It's an understandable mistake.
However... you don’t need to use the same weight or reps for all sets.
Just stick to the prescribed intensity (see part 1) and vary the weight and reps around that.
Part 5: Judging Intensity (RIR/RPE)
RIR and RPE are subjective ratings. They won’t always be exact and thats ok.
To get better at making these judgements you can do these things.
Go to failure occasionally.
Because its hard to know how far you are from somewhere you’ve never been to.
Do it safely eg with a spotter if needed.
Using the example of 2 RIR, play this game occasionally
-Do as many reps as you need to get yourself to 2rir
-Then without stopping the set, do 2 more reps and note your RIR again (“x”)
-Now without stopping the set, do “x” number of additional reps and note your new RIR (“x”)
-Repeat that last step until you reach failure.
It is not uncommon for people to finish that game with 2-3 times more reps than where they would have first guessed 2rir.
Make sure you are judging intensity / difficulty of the move on the intended body part.
Eg if you feel you’re running out of deadlift reps, ask yourself is the issue your hamstrings, lumbar, glutes? Or just your grip or maybe cardio?
Fix or ignore those other bottle necks, to bring your intended body parts to the desired RIR / RPE.
Part 6: Progressing Your Program
If you want to progress your results, you need to progress your workload. This is called Progressive Overload.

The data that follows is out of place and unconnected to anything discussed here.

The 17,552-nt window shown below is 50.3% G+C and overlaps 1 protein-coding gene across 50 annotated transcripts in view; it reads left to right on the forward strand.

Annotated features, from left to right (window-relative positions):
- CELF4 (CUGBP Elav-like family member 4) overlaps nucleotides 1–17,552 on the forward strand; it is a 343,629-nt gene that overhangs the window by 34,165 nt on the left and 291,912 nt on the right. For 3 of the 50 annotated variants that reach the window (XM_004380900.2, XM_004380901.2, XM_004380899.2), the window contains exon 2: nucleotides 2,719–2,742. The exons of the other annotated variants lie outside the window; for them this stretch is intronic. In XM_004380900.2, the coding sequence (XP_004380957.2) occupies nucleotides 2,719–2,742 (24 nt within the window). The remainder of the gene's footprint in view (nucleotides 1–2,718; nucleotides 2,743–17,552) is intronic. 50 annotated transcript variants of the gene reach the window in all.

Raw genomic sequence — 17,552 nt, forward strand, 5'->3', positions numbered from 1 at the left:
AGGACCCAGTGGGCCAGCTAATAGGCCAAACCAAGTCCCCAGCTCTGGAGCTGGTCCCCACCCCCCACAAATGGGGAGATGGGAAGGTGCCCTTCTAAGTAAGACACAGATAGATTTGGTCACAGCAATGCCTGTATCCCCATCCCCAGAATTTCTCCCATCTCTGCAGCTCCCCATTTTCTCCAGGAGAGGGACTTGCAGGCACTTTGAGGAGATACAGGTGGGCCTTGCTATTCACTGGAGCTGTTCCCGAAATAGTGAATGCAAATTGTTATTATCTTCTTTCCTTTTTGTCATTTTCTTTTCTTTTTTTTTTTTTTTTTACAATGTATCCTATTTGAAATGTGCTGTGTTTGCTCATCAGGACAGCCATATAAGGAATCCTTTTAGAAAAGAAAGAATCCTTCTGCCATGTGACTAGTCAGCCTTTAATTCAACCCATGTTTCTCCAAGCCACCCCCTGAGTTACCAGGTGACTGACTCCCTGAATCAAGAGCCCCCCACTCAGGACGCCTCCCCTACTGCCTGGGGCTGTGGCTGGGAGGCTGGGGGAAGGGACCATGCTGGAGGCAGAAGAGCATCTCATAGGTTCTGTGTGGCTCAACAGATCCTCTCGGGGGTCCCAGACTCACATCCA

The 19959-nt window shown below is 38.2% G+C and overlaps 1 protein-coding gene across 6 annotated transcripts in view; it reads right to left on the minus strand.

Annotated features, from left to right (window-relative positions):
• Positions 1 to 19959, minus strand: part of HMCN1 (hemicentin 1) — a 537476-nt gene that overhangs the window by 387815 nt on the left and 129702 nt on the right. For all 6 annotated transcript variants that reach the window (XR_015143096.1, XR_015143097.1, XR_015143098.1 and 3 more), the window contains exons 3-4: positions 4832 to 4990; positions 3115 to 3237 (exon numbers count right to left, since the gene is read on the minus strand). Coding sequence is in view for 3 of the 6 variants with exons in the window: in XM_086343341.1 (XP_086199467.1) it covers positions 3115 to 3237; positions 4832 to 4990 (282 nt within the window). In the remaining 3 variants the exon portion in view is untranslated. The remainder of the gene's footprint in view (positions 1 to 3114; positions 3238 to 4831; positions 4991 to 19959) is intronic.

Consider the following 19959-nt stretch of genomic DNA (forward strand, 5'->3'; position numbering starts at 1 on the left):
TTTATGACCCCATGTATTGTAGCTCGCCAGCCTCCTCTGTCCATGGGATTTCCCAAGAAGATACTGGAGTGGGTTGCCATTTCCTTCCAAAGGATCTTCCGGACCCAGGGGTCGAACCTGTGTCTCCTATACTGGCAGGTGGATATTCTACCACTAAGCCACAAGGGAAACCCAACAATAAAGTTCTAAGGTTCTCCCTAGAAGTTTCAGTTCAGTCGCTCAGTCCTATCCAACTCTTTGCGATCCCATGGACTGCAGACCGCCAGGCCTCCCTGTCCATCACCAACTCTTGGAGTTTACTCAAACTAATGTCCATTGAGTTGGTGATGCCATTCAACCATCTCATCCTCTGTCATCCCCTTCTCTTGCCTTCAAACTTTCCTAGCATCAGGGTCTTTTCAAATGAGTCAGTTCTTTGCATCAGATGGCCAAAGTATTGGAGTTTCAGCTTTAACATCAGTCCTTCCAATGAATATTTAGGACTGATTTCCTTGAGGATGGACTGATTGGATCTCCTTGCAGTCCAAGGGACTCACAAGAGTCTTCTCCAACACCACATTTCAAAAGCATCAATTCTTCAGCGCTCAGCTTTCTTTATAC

Each week (or as often as you can) progress the difficulty of each movement in one of the following ways (in order of preference)
weight... add 1-5kg
(if using gymnastic rings with feet on the floor,, lowering your rings by 3-6 inches will achieve the same effect).
reps... if you can't add weight add 1-3 reps
sets... if you can't do either, add 1-2 sets
If adding an extra rep or set; next week try to add weight by resetting the rep / set count
If that is not possible add yet another rep or set and try the following week to add weight by resetting the rep / set count.
Implementing This Info
Going forward you will be able to use this info to not only follow programs better, but also to discern between a well written program and something that is not worth your time.
What makes up a good program is much more than the features above of course.
The best programs will be custom made for you by a coach who has discussed your goals, history and current situation. This is the main way we work with clients here at Custom Fitness.
The next best option will be a program that allows for customisation and growth eg by providing rep ranges and intensity ranges. This way it can still be highly personalised, but cost is reduced.
We will soon be adding this service to the website, so keep an eye out and enquire here if interested.
If you have any questions on any of the above please leave a comment below.
Happy training! 💪
Some common abbreviations you'll find in programs are...
BB - Barbell
DB - Dumbbell
ext - extensions
KB - kettlebell
mcn - machine
OH - Overhead
OHP - Overhead Press
RDL - Romanian Deadlift
BW - bodyweight
neutral - palms facing each other
SA - Single Arm
LPD - Lat Pull Down
p/s - per side
AMRAP - as many reps as possible
ss - superset
e/s - each side
RFE - rear foot elevated
FFE - front foot elevated